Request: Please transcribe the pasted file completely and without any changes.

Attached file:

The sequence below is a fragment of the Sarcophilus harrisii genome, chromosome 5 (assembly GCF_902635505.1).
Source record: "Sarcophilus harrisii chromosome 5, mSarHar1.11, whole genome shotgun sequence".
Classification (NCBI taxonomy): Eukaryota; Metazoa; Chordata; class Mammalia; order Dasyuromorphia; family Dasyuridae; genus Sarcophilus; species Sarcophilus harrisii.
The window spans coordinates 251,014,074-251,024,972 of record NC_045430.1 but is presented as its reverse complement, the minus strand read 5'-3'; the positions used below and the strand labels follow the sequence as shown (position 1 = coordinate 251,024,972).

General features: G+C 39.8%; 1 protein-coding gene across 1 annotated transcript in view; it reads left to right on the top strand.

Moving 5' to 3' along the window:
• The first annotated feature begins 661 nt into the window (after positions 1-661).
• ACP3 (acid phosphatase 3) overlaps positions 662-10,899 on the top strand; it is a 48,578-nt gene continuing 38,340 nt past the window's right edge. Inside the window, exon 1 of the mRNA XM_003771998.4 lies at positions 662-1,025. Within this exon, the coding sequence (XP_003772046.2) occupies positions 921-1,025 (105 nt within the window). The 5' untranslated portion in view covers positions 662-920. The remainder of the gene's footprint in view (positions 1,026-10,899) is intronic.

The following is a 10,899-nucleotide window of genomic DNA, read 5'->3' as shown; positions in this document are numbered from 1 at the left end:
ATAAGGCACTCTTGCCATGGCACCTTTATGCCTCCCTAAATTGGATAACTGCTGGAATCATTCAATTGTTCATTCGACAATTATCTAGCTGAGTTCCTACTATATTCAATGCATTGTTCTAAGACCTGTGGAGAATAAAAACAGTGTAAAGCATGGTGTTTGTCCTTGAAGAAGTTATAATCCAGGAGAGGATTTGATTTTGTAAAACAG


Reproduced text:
The sequence below is a fragment of the Sarcophilus harrisii genome, chromosome 5 (assembly GCF_902635505.1).
Source record: "Sarcophilus harrisii chromosome 5, mSarHar1.11, whole genome shotgun sequence".
Classification (NCBI taxonomy): Eukaryota; Metazoa; Chordata; class Mammalia; order Dasyuromorphia; family Dasyuridae; genus Sarcophilus; species Sarcophilus harrisii.
The window spans coordinates 251,014,074-251,024,972 of record NC_045430.1 but is presented as its reverse complement, the minus strand read 5'-3'; the positions used below and the strand labels follow the sequence as shown (position 1 = coordinate 251,024,972).

General features: G+C 39.8%; 1 protein-coding gene across 1 annotated transcript in view; it reads left to right on the top strand.

Moving 5' to 3' along the window:
• The first annotated feature begins 661 nt into the window (after positions 1-661).
• ACP3 (acid phosphatase 3) overlaps positions 662-10,899 on the top strand; it is a 48,578-nt gene continuing 38,340 nt past the window's right edge. Inside the window, exon 1 of the mRNA XM_003771998.4 lies at positions 662-1,025. Within this exon, the coding sequence (XP_003772046.2) occupies positions 921-1,025 (105 nt within the window). The 5' untranslated portion in view covers positions 662-920. The remainder of the gene's footprint in view (positions 1,026-10,899) is intronic.

The following is a 10,899-nucleotide window of genomic DNA, read 5'->3' as shown; positions in this document are numbered from 1 at the left end:
ATAAGGCACTCTTGCCATGGCACCTTTATGCCTCCCTAAATTGGATAACTGCTGGAATCATTCAATTGTTCATTCGACAATTATCTAGCTGAGTTCCTACTATATTCAATGCATTGTTCTAAGACCTGTGGAGAATAAAAACAGTGTAAAGCATGGTGTTTGTCCTTGAAGAAGTTATAATCCAGGAGAGGATTTGATTTTGTAAAACAG